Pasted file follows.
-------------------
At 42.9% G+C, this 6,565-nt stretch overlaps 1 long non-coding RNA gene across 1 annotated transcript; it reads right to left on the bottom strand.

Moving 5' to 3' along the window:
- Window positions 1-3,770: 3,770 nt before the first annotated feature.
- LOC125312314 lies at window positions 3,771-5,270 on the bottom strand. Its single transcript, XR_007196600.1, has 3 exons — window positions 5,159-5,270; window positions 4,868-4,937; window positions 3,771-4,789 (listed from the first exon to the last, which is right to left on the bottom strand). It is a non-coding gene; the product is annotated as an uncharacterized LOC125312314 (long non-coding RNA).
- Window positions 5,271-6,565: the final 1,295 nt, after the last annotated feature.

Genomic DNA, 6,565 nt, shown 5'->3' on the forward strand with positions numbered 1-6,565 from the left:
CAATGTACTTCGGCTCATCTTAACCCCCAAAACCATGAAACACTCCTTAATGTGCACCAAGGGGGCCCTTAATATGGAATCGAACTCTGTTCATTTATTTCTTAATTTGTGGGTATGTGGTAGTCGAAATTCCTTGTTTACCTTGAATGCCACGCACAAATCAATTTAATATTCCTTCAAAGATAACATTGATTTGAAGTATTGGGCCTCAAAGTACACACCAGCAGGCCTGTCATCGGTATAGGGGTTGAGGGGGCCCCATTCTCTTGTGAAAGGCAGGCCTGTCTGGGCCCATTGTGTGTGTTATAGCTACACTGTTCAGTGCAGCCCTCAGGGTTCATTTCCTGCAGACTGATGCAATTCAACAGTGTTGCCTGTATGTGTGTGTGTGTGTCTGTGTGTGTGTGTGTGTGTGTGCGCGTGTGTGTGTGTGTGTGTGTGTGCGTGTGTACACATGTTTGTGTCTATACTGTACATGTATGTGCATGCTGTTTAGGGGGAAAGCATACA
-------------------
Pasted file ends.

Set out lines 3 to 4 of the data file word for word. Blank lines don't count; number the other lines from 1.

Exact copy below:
- Window positions 1-3,770: 3,770 nt before the first annotated feature.
- LOC125312314 lies at window positions 3,771-5,270 on the bottom strand. Its single transcript, XR_007196600.1, has 3 exons — window positions 5,159-5,270; window positions 4,868-4,937; window positions 3,771-4,789 (listed from the first exon to the last, which is right to left on the bottom strand). It is a non-coding gene; the product is annotated as an uncharacterized LOC125312314 (long non-coding RNA).